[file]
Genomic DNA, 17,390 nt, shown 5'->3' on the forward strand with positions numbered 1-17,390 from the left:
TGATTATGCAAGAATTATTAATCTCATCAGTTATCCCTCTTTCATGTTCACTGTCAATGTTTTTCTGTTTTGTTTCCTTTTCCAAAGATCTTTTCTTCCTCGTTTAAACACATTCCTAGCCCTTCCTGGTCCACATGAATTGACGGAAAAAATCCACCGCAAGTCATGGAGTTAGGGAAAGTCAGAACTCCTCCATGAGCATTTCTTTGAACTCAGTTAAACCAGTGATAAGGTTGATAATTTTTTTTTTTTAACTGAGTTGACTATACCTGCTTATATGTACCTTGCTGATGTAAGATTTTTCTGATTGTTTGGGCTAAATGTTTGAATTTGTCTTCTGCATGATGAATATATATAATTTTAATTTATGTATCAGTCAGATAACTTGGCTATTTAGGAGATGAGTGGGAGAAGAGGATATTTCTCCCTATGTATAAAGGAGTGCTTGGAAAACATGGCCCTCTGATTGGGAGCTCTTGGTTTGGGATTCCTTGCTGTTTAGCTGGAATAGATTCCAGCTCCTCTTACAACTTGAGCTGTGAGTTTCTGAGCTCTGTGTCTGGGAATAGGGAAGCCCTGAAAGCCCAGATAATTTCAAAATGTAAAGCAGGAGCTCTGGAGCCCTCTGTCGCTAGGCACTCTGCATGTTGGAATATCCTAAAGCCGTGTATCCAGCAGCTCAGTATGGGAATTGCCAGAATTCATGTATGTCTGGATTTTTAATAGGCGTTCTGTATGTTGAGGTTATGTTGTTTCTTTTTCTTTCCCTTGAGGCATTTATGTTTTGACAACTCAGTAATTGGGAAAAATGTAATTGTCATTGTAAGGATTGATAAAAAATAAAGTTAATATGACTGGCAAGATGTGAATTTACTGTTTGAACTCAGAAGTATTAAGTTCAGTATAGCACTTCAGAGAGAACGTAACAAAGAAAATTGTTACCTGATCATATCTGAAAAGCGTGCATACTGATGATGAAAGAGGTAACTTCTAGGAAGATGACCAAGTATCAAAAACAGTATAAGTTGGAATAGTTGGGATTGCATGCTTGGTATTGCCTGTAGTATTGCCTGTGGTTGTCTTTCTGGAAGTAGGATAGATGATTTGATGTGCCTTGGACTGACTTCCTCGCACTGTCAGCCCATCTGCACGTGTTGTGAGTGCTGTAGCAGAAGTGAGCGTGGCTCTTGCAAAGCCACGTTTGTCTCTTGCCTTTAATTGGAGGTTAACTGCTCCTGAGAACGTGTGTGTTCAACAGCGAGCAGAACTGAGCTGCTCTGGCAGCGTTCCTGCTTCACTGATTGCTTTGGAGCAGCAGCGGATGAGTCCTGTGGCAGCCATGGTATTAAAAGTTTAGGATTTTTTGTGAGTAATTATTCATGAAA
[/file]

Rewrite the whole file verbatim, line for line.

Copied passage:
Genomic DNA, 17,390 nt, shown 5'->3' on the forward strand with positions numbered 1-17,390 from the left:
TGATTATGCAAGAATTATTAATCTCATCAGTTATCCCTCTTTCATGTTCACTGTCAATGTTTTTCTGTTTTGTTTCCTTTTCCAAAGATCTTTTCTTCCTCGTTTAAACACATTCCTAGCCCTTCCTGGTCCACATGAATTGACGGAAAAAATCCACCGCAAGTCATGGAGTTAGGGAAAGTCAGAACTCCTCCATGAGCATTTCTTTGAACTCAGTTAAACCAGTGATAAGGTTGATAATTTTTTTTTTTTAACTGAGTTGACTATACCTGCTTATATGTACCTTGCTGATGTAAGATTTTTCTGATTGTTTGGGCTAAATGTTTGAATTTGTCTTCTGCATGATGAATATATATAATTTTAATTTATGTATCAGTCAGATAACTTGGCTATTTAGGAGATGAGTGGGAGAAGAGGATATTTCTCCCTATGTATAAAGGAGTGCTTGGAAAACATGGCCCTCTGATTGGGAGCTCTTGGTTTGGGATTCCTTGCTGTTTAGCTGGAATAGATTCCAGCTCCTCTTACAACTTGAGCTGTGAGTTTCTGAGCTCTGTGTCTGGGAATAGGGAAGCCCTGAAAGCCCAGATAATTTCAAAATGTAAAGCAGGAGCTCTGGAGCCCTCTGTCGCTAGGCACTCTGCATGTTGGAATATCCTAAAGCCGTGTATCCAGCAGCTCAGTATGGGAATTGCCAGAATTCATGTATGTCTGGATTTTTAATAGGCGTTCTGTATGTTGAGGTTATGTTGTTTCTTTTTCTTTCCCTTGAGGCATTTATGTTTTGACAACTCAGTAATTGGGAAAAATGTAATTGTCATTGTAAGGATTGATAAAAAATAAAGTTAATATGACTGGCAAGATGTGAATTTACTGTTTGAACTCAGAAGTATTAAGTTCAGTATAGCACTTCAGAGAGAACGTAACAAAGAAAATTGTTACCTGATCATATCTGAAAAGCGTGCATACTGATGATGAAAGAGGTAACTTCTAGGAAGATGACCAAGTATCAAAAACAGTATAAGTTGGAATAGTTGGGATTGCATGCTTGGTATTGCCTGTAGTATTGCCTGTGGTTGTCTTTCTGGAAGTAGGATAGATGATTTGATGTGCCTTGGACTGACTTCCTCGCACTGTCAGCCCATCTGCACGTGTTGTGAGTGCTGTAGCAGAAGTGAGCGTGGCTCTTGCAAAGCCACGTTTGTCTCTTGCCTTTAATTGGAGGTTAACTGCTCCTGAGAACGTGTGTGTTCAACAGCGAGCAGAACTGAGCTGCTCTGGCAGCGTTCCTGCTTCACTGATTGCTTTGGAGCAGCAGCGGATGAGTCCTGTGGCAGCCATGGTATTAAAAGTTTAGGATTTTTTGTGAGTAATTATTCATGAAA